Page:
‘Expatophobia’

‘Expatophobia’

Mahmoud Ahmad


Mahmoud Ahmad




LAST week, a shocking cartoon was published in a local Saudi daily targeting expatriate workers that sparked anger among many people, mainly expatriates working here in Saudi Arabia. As is my wont of reading local dailies every morning, I was doing just that when I received a phone call from an expatriate friend. He asked me my thoughts on the cartoon that had been published in a particular local daily, which I hadn’t seen at the time of the call. I quickly took out that daily from the bunch and what I saw was really sickening. The cartoon left me totally disgusted.

The cartoon displayed what looked like an acrobatic Saudi man riding a unicycle on a rope, like the one we see in the circus. The Saudi man was shown carrying a balance beam, with the two sides of the beam carrying loads that read “low salaries” on one side and “lack of opportunities” on the other. The Saudi man is shown vexed by the effort needed to stay the course while balancing these two hefty loads, and is agitated further by a black rat eating away at the rope in front of him — thus fraying the rope which typifies the road to jobs. The rat, in the cartoon, symbolizes expat workers, who are shown nibbling away at the jobs and opportunities for Saudis. Such unjustified and blatant classification of expat workers is wrong and racist.

The caricature got me thinking in more than one ways, especially why this deplorable cartoon was published and what was the reason behind instigating hatred against expat workers? That cartoon would have passed muster if the rat had been used to depict drug dealers, criminals or terrorists who with their acts have been nibbling away at the society’s social fabric. But to show expat workers in such a light is extreme racism and instigating phobia against expatriates.

I also wondered, what was going through the mind of the cartoonist when he drew his caricature, and whether all our problems here are due to expats? Are they a ticking bomb in our society that could explode any minute? Is he, with this depiction, calling on all of us to gang up against them and kick them out of our society? Did he ever think that we would ever accept the message behind the cartoon?

The expat workers, he is depicting as a rat in his caricature, did not sneak through the border or had forced their way into our country. They have been brought here on a working visa to fill a gap and deliver a service that Saudis could not provide, right from our development days. The expat worker came to our country as a doctor, engineer, teacher, mechanic, accountant and in many other professions. He participated in the wheel of development and helped us build roads, buildings, bridges, schools, hospitals, etc. He, as a doctor, treated our children and, as a teacher, provided our children with education.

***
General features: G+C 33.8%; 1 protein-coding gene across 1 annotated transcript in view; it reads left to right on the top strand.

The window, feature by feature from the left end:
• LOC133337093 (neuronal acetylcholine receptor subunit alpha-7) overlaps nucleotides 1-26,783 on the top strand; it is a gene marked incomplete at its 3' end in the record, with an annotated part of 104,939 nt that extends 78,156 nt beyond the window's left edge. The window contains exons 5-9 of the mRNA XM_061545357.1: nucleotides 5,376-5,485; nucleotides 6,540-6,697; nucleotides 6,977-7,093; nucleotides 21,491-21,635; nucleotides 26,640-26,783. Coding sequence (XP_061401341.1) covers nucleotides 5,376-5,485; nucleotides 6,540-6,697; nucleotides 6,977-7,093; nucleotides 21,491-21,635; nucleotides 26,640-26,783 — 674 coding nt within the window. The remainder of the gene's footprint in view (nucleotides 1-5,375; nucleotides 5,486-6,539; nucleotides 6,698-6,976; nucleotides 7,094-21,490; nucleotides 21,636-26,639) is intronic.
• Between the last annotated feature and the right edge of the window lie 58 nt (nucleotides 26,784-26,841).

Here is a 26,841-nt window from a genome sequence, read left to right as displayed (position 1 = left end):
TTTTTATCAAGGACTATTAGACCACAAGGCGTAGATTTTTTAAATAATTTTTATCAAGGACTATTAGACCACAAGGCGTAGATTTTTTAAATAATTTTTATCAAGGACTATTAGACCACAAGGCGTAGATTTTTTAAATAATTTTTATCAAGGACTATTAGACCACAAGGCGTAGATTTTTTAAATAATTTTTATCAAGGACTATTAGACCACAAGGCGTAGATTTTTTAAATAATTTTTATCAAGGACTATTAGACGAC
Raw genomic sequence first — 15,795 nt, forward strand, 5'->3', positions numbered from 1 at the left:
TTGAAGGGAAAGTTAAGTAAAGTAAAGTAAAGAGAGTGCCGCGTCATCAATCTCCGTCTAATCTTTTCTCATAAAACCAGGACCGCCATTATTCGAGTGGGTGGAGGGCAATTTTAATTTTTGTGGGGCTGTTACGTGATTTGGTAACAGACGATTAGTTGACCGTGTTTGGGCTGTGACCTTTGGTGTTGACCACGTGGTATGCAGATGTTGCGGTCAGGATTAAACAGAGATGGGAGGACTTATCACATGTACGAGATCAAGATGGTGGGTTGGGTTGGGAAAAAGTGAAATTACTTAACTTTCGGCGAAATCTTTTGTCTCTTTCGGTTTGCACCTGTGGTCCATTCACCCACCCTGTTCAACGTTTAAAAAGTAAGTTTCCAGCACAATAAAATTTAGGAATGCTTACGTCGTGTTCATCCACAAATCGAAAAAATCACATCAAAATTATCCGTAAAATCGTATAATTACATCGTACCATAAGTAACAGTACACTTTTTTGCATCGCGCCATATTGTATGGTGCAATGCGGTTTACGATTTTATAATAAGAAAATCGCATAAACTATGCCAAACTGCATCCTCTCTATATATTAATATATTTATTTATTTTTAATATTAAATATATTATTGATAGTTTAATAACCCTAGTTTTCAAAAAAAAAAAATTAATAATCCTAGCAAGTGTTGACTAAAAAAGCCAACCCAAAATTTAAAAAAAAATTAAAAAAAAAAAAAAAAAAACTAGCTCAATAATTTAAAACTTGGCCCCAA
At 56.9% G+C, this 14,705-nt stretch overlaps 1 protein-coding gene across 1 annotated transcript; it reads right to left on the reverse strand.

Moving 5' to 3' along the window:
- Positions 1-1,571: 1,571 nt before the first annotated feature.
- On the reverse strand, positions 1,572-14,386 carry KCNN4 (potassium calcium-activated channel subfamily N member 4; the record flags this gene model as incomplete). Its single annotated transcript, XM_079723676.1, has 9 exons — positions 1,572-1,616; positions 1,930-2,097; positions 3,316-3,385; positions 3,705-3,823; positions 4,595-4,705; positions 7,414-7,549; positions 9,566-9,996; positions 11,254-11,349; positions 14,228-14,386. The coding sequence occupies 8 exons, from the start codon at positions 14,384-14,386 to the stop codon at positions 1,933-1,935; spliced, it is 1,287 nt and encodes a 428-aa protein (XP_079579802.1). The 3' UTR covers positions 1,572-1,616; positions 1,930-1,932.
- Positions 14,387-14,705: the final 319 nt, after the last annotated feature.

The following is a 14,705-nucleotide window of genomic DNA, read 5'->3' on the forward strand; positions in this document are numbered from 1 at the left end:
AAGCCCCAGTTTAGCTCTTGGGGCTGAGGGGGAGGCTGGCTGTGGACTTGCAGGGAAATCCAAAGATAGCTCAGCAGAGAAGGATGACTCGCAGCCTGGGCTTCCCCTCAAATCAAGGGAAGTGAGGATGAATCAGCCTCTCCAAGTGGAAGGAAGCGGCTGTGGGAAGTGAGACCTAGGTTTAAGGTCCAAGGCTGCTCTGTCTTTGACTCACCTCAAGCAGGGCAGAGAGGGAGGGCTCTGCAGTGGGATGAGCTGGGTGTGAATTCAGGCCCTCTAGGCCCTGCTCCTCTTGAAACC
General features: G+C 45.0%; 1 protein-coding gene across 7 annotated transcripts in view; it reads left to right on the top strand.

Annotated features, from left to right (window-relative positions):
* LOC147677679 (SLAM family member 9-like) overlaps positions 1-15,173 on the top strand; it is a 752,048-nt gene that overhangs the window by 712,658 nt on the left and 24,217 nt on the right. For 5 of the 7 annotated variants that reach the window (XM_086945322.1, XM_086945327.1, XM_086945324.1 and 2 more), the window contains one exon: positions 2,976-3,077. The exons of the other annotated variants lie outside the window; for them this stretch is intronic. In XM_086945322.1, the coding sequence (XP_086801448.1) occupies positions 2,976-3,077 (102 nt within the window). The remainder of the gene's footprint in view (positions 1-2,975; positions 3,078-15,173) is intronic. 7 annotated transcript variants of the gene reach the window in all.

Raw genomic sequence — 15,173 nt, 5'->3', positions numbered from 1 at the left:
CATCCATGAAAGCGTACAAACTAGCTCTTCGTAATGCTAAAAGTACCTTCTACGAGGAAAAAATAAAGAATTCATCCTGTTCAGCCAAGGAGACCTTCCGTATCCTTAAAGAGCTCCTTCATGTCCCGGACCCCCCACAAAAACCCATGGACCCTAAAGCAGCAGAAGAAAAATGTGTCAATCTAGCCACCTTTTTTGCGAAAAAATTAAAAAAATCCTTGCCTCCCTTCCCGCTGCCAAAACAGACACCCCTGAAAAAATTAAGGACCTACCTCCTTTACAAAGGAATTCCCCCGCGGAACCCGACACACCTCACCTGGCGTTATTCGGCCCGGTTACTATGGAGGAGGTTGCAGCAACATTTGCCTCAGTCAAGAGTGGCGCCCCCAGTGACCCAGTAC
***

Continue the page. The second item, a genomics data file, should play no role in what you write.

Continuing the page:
I have been countering many of those who are putting the social, economic and security problem on the existence of expats. Their argument is they steal jobs, harm the economy by transferring money outside the Kingdom and commit crimes. I again ask, first, how could they steal a job when they were recruited through a visa and with a legal contract to fill that particular position. It was not like someone was already there at that job and the expat came here and pushed him away. The claim of harming the economy is baseless. They are not allowed to invest here and it is not within our rights to prevent them from sending money to their families. It’s their money and they can do whatever they want with it. As for crimes, well, crimes do not know nationality or religion and it is wrong to generalize.

The language of racism is not our language. It is against Islam and against humanity to paint a negative picture as a whole of others. Expatriates, who worked with us in our country, deserve our thanks and appreciation. The language of racism and accusation comes only from ignorant people and also those who are envious of others or lack self-respect.

I came across a beautiful article written by the late diplomat and poet Ghazi Al-Gosaibi nearly 30 years ago titled “Warning”. In it he warned that our society would become like the Greek and Roman societies of the olden times, divided into two sections, First class Saudis and second class non-Saudis. He warned us from liking anything that is Saudi and hating anything that is non-Saudi. He reminded us that before oil we were working in other countries like Syria, Iraq and India. He warned us that we should never think that money has made us superior over others, even if tough conditions had forced the others to work in our country. He warned us to extend hospitality to our relatives and people and we do need to show the same to others. And most importantly he reminded us that the non-Saudis that work in our countries are not invaders and did not sneak through the border. They are people with dignity. We went to their countries and asked them to come and work in our country. Very wise words that he said more than 30 years ago and I think we should be reminded of that repeatedly to keep us rooted to the ground.

I conclude with a saying from our beloved Prophet (pbuh): “A Muslim is the brother of another Muslim. He should not wrong him nor surrender him to his enemy. Allah will take care of the needs of anyone who takes care of the needs of his brother. On the Day of Rising Allah will dispel the anxiety of anyone who dispels the anxiety of another Muslim. On the Day of Rising Allah will veil anyone who veils another Muslim.”